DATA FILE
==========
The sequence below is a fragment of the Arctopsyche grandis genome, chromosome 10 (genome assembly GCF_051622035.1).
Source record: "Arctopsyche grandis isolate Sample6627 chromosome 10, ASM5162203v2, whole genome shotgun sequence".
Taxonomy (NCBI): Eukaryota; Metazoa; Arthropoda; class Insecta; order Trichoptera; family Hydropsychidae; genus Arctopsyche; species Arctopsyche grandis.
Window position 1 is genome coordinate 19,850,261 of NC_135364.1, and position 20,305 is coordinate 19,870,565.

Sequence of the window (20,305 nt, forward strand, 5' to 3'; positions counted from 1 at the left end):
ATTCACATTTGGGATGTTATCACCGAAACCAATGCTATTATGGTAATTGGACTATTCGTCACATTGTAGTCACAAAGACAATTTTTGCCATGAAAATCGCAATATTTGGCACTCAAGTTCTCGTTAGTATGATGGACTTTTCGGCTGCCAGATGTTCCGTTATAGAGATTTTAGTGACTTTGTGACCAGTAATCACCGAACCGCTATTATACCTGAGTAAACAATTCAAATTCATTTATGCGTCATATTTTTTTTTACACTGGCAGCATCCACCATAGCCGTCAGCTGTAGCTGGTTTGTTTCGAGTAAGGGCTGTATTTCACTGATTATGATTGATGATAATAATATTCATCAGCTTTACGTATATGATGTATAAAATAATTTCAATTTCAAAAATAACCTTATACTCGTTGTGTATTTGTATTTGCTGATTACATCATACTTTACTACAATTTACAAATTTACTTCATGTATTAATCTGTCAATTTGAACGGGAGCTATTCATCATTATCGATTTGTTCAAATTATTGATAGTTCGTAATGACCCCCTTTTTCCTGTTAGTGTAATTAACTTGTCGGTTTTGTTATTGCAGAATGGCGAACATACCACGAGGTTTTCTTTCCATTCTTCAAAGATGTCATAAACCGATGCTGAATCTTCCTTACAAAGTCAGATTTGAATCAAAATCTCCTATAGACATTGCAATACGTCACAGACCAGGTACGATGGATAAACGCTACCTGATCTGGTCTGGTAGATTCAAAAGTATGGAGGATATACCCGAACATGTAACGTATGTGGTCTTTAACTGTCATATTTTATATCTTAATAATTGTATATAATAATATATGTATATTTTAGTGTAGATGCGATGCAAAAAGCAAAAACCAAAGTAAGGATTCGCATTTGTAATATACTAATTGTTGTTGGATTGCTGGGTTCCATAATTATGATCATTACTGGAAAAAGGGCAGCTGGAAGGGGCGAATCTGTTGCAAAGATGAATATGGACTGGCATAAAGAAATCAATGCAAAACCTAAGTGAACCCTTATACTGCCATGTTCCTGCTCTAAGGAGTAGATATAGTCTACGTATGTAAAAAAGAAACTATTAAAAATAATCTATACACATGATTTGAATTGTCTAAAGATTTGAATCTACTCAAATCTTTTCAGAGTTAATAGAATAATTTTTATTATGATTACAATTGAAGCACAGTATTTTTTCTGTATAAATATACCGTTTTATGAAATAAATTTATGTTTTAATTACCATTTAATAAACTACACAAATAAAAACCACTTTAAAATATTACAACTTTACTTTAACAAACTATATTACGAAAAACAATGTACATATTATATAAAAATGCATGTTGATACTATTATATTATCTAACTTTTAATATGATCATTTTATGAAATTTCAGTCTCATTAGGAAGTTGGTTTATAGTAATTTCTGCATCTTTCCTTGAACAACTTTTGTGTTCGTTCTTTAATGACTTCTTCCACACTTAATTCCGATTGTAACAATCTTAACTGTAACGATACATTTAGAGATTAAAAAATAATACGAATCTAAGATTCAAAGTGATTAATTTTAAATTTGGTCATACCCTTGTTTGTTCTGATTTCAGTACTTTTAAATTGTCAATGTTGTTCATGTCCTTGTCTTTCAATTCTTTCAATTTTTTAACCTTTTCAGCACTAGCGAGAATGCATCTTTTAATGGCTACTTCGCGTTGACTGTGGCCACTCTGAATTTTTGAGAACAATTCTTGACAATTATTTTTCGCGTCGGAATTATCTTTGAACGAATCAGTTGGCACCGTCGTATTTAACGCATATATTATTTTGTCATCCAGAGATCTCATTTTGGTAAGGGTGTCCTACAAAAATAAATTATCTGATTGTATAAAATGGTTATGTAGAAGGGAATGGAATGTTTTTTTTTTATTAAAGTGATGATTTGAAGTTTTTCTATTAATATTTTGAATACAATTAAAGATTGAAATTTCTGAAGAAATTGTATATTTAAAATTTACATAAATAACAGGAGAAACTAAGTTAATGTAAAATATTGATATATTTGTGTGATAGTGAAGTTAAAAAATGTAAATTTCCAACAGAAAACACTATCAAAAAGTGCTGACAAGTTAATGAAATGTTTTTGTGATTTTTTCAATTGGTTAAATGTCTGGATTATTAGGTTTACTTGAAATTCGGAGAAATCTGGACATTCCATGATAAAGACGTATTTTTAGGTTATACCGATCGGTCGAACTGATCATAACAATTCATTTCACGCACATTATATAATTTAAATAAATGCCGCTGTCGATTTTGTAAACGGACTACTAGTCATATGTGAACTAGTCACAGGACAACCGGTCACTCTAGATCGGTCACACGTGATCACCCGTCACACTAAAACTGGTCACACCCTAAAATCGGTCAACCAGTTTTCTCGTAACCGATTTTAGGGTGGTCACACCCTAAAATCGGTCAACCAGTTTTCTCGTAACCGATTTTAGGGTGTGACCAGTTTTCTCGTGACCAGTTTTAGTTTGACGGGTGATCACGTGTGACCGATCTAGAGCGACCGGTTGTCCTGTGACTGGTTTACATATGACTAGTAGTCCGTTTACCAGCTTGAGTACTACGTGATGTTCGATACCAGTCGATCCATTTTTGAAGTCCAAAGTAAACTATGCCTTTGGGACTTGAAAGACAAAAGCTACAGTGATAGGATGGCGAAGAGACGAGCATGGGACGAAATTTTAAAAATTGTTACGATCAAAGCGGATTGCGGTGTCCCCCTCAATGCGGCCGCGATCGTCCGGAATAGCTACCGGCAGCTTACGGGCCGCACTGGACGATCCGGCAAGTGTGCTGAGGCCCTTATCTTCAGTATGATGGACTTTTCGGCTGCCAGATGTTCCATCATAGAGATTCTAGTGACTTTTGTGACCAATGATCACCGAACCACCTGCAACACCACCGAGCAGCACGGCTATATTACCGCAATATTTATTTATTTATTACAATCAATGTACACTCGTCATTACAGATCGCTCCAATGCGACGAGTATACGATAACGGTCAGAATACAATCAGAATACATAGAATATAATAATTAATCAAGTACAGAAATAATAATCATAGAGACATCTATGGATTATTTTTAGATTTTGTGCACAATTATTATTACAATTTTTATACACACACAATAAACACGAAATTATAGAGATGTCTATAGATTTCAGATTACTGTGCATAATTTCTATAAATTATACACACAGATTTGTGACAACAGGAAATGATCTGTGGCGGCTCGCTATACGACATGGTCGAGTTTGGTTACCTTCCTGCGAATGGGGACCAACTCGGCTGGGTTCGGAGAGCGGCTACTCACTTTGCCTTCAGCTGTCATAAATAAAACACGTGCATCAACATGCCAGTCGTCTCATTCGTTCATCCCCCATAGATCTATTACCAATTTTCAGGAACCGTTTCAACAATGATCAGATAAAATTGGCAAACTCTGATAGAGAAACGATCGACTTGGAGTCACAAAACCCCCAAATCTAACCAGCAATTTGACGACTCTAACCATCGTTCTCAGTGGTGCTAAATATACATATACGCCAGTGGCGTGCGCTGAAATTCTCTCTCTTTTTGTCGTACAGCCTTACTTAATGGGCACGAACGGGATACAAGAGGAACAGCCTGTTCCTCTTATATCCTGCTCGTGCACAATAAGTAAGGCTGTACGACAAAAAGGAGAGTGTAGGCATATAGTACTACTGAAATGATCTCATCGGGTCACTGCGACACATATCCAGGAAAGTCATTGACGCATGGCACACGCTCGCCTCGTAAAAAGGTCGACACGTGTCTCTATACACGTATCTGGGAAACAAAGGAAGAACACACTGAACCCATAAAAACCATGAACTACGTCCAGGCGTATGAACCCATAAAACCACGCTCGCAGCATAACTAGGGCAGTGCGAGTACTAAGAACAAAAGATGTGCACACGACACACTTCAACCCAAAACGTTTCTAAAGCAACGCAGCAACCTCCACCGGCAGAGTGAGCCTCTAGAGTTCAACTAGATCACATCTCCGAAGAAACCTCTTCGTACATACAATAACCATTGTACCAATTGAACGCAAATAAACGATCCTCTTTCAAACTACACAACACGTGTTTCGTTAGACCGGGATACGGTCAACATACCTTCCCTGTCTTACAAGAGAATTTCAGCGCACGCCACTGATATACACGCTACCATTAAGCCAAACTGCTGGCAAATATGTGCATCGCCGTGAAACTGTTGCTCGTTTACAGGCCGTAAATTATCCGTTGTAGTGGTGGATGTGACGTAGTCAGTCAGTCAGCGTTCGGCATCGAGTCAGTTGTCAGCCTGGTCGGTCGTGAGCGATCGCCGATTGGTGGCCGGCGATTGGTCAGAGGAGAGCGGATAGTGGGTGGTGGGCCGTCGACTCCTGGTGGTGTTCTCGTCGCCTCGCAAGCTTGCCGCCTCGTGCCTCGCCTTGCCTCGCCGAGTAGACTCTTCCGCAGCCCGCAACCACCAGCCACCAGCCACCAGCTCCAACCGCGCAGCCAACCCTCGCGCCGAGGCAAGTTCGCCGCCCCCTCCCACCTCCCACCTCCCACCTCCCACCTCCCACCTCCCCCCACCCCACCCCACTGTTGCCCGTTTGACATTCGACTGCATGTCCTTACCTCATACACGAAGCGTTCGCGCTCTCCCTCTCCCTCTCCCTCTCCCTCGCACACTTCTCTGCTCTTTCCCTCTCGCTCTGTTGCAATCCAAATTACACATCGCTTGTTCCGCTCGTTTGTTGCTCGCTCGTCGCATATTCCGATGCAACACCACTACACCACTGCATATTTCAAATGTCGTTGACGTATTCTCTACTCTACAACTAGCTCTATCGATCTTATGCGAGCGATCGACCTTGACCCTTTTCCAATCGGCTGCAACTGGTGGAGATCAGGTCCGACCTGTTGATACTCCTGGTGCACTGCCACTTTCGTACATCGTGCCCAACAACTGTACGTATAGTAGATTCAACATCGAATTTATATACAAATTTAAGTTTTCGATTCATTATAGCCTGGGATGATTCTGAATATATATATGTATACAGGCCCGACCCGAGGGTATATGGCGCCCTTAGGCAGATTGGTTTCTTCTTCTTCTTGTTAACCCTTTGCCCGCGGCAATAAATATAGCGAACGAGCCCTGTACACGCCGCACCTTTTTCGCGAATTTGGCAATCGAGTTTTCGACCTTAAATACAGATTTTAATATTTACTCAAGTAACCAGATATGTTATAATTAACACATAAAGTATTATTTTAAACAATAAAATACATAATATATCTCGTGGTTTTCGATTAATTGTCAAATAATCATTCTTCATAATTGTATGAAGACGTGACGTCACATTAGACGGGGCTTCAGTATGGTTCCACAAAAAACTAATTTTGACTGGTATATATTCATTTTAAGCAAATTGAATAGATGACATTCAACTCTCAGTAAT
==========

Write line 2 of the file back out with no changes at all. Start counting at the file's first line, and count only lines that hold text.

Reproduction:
Source record: "Arctopsyche grandis isolate Sample6627 chromosome 10, ASM5162203v2, whole genome shotgun sequence".